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Forty-Ninth Pennsylvania Infantry.

Russell's Brigade — Wright's Division--Sixth Corps.

(1) Col. William H. Irwin; Bvt. Brig. Gen. (2) Col. Thomas M. Hulings, R. A. (Killed). (3) Col. Boynton J. Hickman.

companies. killed and died of wounds. died of disease, accidents, in Prison, &c. Total Enrollment.
Officers. Men. Total. Officers. Men. Total.
Field and Staff 2 1 3   1 1 19
Company A 1 16 17   16 16 148
  B 2 20 22   20 20 164
  C   13 13   15 15 138
  D   19 19   16 16 147
  E   21 21   21 21 155
  F   18 18   21 21 156
  G   29 29   16 16 132
  H 2 23 25   16 16 126
  I 2 23 25   14 14 128
  K   1 1   12 12 1
Totals 9 184 193   168 168 1,313

193 killed == 14.6 per cent.

Total of killed and wounded, 736; died in Confederate prisons (previously included), 24.

battles. K. & M. W. battles. K. & M. W.
Yorktown, Va. 1 Spotsylvania, Va. 109
Williamsburg, Va. 1 Hanovertown, Va. 1
Garnett's Hill, Va. 3 Cold Harbor, Va. 10
Golding's Farm, Va. 4 Opequon, Va. 18
Antietam, Md. 1 Petersburg, Va. 6
Marye's Heights, Va. 3 Sailor's Creek, Va. 18
Rappahannock Station, Va. 5 Picket, Va., June 16, 1862 1
Wilderness, Va. 12    

Present, also, at Savage Station; White Oak Swamp; Malvern Hill; Crampton's Gap; Fredericksburg (1862); Salem Church; Gettysburg Mine Run; Fort Stevens, D. C.; Hatcher's Run.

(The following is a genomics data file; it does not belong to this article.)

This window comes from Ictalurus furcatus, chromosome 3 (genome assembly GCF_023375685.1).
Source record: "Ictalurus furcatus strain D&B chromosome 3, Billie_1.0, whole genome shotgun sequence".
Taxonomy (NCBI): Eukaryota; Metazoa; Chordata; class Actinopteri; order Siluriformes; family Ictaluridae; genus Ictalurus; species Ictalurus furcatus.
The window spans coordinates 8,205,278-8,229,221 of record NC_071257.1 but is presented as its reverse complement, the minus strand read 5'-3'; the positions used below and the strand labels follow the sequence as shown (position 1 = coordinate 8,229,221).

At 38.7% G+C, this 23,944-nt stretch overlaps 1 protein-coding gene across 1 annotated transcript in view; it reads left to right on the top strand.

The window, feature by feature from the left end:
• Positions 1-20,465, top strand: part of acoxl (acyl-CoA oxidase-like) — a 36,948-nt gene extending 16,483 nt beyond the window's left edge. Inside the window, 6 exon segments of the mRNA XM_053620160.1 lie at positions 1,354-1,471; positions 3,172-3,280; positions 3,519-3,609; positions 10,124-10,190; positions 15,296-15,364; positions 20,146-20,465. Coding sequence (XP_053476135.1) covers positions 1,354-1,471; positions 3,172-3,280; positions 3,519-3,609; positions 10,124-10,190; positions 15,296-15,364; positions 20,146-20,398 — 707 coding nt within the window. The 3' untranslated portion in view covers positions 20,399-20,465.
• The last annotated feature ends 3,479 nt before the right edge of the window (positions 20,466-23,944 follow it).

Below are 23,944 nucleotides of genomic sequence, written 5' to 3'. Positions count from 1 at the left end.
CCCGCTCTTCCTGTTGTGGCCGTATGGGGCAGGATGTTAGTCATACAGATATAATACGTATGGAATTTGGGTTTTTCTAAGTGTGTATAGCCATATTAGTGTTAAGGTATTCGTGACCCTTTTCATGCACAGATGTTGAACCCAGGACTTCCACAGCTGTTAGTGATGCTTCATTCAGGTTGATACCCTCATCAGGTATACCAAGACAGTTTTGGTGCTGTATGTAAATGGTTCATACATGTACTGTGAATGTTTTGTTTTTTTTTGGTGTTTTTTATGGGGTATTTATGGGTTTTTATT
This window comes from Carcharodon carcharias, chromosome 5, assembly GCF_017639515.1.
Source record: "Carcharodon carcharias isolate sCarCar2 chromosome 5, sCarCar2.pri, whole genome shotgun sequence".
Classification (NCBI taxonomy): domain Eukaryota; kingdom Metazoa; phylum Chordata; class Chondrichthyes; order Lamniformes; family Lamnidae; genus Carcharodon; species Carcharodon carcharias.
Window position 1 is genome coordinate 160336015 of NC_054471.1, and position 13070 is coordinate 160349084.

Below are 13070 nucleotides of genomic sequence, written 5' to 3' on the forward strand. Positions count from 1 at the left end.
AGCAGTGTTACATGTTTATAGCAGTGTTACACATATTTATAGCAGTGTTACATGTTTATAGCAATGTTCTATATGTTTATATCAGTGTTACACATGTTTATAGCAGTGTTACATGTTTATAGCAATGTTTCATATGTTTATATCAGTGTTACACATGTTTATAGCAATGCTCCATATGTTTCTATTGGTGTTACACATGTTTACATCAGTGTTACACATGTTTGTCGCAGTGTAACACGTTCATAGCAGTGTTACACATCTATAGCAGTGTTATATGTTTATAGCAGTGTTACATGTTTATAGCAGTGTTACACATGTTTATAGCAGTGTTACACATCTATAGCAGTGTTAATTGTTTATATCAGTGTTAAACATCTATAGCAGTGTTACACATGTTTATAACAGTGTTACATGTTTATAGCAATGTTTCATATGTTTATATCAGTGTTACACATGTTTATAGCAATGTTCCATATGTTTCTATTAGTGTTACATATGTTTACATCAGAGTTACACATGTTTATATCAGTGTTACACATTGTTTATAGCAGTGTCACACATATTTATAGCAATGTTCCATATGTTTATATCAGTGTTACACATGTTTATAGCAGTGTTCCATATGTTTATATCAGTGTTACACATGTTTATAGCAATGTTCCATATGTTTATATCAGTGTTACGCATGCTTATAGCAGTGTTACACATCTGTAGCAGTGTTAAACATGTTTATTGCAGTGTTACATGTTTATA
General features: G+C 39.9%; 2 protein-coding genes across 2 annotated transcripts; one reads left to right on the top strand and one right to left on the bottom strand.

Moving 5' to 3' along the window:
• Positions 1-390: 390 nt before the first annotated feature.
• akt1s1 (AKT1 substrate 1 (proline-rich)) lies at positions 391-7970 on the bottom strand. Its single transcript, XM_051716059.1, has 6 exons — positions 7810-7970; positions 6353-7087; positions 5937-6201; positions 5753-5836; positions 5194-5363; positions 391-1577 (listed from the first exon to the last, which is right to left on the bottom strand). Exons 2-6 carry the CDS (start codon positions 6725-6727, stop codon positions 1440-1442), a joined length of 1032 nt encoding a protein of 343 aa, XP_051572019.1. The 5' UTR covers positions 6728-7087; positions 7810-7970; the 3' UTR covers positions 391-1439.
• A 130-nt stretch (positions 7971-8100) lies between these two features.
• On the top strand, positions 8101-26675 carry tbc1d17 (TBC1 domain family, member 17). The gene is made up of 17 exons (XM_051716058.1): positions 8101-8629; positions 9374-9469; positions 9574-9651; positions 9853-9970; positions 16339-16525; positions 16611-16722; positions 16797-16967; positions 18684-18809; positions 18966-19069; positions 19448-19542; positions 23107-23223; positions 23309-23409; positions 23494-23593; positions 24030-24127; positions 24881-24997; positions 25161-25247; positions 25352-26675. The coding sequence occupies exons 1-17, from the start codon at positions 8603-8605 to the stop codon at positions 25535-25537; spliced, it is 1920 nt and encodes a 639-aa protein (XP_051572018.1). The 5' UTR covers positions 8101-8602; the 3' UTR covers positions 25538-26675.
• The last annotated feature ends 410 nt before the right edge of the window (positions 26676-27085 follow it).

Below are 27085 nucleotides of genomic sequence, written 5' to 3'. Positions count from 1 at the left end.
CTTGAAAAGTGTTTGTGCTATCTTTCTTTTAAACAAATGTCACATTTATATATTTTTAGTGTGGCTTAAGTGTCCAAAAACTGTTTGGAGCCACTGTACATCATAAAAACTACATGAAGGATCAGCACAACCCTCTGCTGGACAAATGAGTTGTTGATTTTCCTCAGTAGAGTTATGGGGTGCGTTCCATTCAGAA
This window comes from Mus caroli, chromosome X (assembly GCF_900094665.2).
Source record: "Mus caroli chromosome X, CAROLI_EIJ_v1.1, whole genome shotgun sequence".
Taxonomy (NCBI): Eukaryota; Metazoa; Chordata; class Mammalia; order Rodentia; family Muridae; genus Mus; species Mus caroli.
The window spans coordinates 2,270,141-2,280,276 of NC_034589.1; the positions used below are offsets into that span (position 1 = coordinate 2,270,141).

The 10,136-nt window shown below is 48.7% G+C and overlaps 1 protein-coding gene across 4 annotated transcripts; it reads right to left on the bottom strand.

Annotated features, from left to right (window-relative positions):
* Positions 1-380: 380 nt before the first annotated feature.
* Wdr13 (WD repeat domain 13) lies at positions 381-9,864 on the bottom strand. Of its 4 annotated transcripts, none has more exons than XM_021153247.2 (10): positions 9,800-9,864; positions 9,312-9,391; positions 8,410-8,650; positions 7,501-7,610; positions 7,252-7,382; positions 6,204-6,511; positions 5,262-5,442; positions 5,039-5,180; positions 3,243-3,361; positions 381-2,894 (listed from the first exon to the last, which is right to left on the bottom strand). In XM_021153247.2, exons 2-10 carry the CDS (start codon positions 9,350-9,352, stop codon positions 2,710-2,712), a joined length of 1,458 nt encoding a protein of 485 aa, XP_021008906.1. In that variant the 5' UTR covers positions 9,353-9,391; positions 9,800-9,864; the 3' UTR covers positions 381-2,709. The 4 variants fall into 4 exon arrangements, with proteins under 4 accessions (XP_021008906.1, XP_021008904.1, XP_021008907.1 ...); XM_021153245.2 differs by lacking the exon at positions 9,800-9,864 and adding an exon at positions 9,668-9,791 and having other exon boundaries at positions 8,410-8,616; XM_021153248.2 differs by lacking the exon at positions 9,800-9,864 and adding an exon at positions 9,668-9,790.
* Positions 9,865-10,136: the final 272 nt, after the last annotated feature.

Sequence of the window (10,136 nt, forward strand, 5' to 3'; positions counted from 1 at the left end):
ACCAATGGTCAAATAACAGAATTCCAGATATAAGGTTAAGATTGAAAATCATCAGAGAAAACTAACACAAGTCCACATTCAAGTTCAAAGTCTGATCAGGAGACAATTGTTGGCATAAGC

notes.--Recruited in Mifflin, Centre, Chester, Huntingdon, and Juniata Counties. It arrived at Washington September 22d, 1861, where it was assigned to Hancock's Brigade of Wm. F. Smith's Division, a brigade composed of exceptionally good regiments. Under its able general the brigade soon won distinction at Williamsburg, where, by its brilliant and effective manoeuvres, it aided materially in securing a victory: that it accomplished the same with but little loss, reflected all the more credit on its “superb” commander. In the spring of 1863 the Forty-ninth was transferred to the Third Brigade, First (Brooks's) Division, Sixth Corps, in which command it remained during the rest of the war. The brigade--Sixth Maine, Forty-ninth Pennsylvania, One Hundred and Nineteenth Pennsylvania, and Fifth Wisconsin--distinguished itself particularly at Rappahannock Station, carrying the enemy's works by a bayonet charge in which some of the regiments lost heavily. However fortunate the Forty-ninth may have been in previous battles, it was destined to suffer a terrible loss at Spotsylvania. In that battle it was one of the twelve selected regiments which formed the assaulting column under the gallant Upton. In that charge, 260 of its men were cut down by the enemy's fire, and Colonel Hulings and Lieutenant-Colonel John B. Miles were killed Two days later the regiment was engaged in the bloody contest at the “Angle” with still further loss. From May 6th to May 13th, 1864--including the Wilderness and Spotsylvania — this regiment lost 317, in killed or wounded, out of the 530 who crossed the Rapidan.

1 Consolidated with Company B, January, 1863.

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